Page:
Feb 27 2013

Revoke My Feminist Card, I Think Seth MacFarlane is Funny

Published by at 10:00 am under Editorials,Movies,Television

sethoscars

So, I don’t think I’ve made any bones about it on this site or elsewhere; I’m a feminist. Maybe I haven’t officially come out of the closet about it, but here I go. Being a feminist on the internet sometimes feels like the most dangerous game, and unfortunately we’re not living in a world where someone can say they’re a feminist without substantial blowback. All that said, I have a sense of humor. About myself, about others, about others’ perceptions about others. I think the joke “How many feminists does it take to screw in a light bulb? One, and that’s not funny,” is hilarious.

Seth MacFarlane hosted the Oscars this past Sunday, and I thought he did a fine job. I laughed at many of his jokes. I thoroughly enjoy Family Guy, and American Dad even more, and my pleasure at both of these shows is a cause of deep and all consuming shame. Because I know I’m not supposed to do it. I know that feminists hate him, and even worse, intelligent people can’t abide him. I am a member of both camps. I am, however, seriously endeared towards the man.

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Here’s the thing about Seth. I see him. In a true Avatar-like sense. In an Elfquest recognition style way. That’s right, I’m letting my old-school geek flag fly. GET ON MY LEVEL.

Seth MacFarlane wants to be Gene Kelly. He is a complete musical theatre nerd, and he wraps himself in “cool guy” jokes and frat boy humor to help camouflage it. He will do years of edgy (read: racist, anti-semitic, sexist, or generally classless) comedy in order to get to a point where his Fox producers will let him do an animated version of The Music Man‘s Shipoopi number in full, completely unironically, with no satirical commentary laid on top of it. His fans see said musical interlude as absurd comedy, but I see it for what it is: a three minute fantasy of a MacFarlane protagonist (voiced and sung by MacFarlane, natch) being Harold Hill (the titular music man), played out in a time when sincere musical numbers no longer have any cachet in pop culture. It is, in a word, adorable.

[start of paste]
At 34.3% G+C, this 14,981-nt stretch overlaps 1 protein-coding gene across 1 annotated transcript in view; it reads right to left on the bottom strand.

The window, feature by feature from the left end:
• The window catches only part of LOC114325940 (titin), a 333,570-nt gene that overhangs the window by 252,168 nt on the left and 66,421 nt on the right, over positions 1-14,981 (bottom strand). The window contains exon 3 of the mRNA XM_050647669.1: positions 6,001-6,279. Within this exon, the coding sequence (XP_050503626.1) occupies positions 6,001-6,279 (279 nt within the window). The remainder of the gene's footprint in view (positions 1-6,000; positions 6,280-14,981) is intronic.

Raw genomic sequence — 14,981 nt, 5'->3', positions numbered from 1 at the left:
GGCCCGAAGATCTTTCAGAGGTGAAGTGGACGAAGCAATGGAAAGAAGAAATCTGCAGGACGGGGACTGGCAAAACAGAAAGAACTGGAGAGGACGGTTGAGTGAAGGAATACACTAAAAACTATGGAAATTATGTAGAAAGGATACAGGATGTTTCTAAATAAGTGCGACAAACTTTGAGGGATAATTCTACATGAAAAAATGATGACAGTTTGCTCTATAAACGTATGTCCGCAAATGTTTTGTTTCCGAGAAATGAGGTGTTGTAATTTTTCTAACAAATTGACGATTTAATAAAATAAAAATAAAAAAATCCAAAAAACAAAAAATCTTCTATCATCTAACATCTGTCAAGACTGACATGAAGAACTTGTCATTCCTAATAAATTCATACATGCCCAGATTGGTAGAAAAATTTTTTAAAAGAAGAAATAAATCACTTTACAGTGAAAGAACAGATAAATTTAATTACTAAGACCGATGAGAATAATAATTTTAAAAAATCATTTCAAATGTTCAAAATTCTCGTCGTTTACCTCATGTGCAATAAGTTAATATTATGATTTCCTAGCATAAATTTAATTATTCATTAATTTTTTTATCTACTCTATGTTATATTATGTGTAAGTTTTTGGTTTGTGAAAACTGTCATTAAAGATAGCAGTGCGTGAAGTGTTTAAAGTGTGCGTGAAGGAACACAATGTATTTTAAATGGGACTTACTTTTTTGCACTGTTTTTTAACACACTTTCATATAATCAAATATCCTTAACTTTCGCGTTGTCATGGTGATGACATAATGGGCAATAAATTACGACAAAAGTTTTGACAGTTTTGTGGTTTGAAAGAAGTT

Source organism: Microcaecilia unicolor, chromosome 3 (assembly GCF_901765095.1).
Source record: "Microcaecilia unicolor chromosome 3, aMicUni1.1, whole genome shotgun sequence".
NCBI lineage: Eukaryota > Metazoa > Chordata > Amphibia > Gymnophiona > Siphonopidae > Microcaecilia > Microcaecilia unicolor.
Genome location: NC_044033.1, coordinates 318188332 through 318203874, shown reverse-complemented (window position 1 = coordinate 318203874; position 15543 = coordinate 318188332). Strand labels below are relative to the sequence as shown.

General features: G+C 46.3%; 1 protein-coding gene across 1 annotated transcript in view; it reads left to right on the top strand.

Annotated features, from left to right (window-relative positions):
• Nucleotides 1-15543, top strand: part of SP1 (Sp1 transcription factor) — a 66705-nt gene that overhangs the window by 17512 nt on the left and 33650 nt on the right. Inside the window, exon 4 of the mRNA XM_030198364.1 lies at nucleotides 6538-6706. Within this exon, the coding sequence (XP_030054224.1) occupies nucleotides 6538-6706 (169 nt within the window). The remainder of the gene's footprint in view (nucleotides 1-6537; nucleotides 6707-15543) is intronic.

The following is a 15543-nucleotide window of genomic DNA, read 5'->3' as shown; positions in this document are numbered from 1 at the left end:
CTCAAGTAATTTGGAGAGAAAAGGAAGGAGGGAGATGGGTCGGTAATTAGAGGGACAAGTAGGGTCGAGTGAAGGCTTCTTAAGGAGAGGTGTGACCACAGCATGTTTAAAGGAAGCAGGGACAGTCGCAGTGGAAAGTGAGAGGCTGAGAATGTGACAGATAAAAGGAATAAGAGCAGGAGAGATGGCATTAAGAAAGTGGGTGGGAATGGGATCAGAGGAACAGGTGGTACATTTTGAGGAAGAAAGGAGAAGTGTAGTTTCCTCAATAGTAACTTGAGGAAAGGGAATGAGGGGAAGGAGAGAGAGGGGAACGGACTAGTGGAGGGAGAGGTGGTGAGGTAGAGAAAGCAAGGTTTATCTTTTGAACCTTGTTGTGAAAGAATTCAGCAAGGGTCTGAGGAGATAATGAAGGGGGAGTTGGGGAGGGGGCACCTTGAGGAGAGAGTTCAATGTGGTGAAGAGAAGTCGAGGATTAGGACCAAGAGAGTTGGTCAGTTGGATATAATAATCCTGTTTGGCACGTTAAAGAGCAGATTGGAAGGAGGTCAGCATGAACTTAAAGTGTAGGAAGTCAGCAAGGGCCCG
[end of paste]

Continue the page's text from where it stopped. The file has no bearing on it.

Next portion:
I also think his aforementioned “edgy” humor is legitimately funny. One of the hardest things about being a feminist is coming to terms with the fact that one can enjoy things that are sexist while still having the awareness to critique them. Once I say I’m a feminist, I feel like I have a responsibility to represent a higher cause, a greater good. Liking something or someone universally derided by feminist groups is a sure-fire way to not being taken seriously by anyone. It’s a constant source of anxiety. I like to think I’m a woman who has the courage of her own convictions, though, and thus I’m stating unequivocally that I think Seth MacFarlane is funny, and I think a lot of his sexist jokes at the Oscars were funny.